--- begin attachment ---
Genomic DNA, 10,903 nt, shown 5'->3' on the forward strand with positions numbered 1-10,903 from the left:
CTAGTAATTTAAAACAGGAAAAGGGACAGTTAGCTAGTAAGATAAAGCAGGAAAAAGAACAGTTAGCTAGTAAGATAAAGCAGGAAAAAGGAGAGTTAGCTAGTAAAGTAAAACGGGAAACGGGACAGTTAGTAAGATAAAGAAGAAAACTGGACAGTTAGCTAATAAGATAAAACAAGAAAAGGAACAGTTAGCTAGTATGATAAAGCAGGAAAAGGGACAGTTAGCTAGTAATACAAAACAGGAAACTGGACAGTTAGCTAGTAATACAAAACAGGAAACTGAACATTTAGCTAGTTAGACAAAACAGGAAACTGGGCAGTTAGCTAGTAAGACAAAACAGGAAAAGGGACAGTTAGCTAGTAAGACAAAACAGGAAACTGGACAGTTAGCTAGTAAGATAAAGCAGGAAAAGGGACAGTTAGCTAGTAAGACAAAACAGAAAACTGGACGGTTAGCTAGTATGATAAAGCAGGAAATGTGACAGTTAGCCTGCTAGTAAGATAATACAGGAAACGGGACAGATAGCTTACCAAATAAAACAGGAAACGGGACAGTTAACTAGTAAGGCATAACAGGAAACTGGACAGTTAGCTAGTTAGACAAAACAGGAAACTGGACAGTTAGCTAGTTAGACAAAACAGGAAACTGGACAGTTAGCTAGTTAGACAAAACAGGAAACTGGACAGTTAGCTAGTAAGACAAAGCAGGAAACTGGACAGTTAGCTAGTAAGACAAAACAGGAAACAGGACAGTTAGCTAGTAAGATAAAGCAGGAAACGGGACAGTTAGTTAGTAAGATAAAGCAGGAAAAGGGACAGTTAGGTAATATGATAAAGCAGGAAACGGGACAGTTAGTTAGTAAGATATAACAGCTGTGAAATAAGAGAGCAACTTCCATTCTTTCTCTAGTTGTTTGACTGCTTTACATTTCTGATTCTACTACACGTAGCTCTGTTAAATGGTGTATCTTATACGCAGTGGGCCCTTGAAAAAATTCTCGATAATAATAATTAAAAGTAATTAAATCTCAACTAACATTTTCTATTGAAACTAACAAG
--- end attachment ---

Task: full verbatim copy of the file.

Genomic DNA, 10,903 nt, shown 5'->3' on the forward strand with positions numbered 1-10,903 from the left:
CTAGTAATTTAAAACAGGAAAAGGGACAGTTAGCTAGTAAGATAAAGCAGGAAAAAGAACAGTTAGCTAGTAAGATAAAGCAGGAAAAAGGAGAGTTAGCTAGTAAAGTAAAACGGGAAACGGGACAGTTAGTAAGATAAAGAAGAAAACTGGACAGTTAGCTAATAAGATAAAACAAGAAAAGGAACAGTTAGCTAGTATGATAAAGCAGGAAAAGGGACAGTTAGCTAGTAATACAAAACAGGAAACTGGACAGTTAGCTAGTAATACAAAACAGGAAACTGAACATTTAGCTAGTTAGACAAAACAGGAAACTGGGCAGTTAGCTAGTAAGACAAAACAGGAAAAGGGACAGTTAGCTAGTAAGACAAAACAGGAAACTGGACAGTTAGCTAGTAAGATAAAGCAGGAAAAGGGACAGTTAGCTAGTAAGACAAAACAGAAAACTGGACGGTTAGCTAGTATGATAAAGCAGGAAATGTGACAGTTAGCCTGCTAGTAAGATAATACAGGAAACGGGACAGATAGCTTACCAAATAAAACAGGAAACGGGACAGTTAACTAGTAAGGCATAACAGGAAACTGGACAGTTAGCTAGTTAGACAAAACAGGAAACTGGACAGTTAGCTAGTTAGACAAAACAGGAAACTGGACAGTTAGCTAGTTAGACAAAACAGGAAACTGGACAGTTAGCTAGTAAGACAAAGCAGGAAACTGGACAGTTAGCTAGTAAGACAAAACAGGAAACAGGACAGTTAGCTAGTAAGATAAAGCAGGAAACGGGACAGTTAGTTAGTAAGATAAAGCAGGAAAAGGGACAGTTAGGTAATATGATAAAGCAGGAAACGGGACAGTTAGTTAGTAAGATATAACAGCTGTGAAATAAGAGAGCAACTTCCATTCTTTCTCTAGTTGTTTGACTGCTTTACATTTCTGATTCTACTACACGTAGCTCTGTTAAATGGTGTATCTTATACGCAGTGGGCCCTTGAAAAAATTCTCGATAATAATAATTAAAAGTAATTAAATCTCAACTAACATTTTCTATTGAAACTAACAAG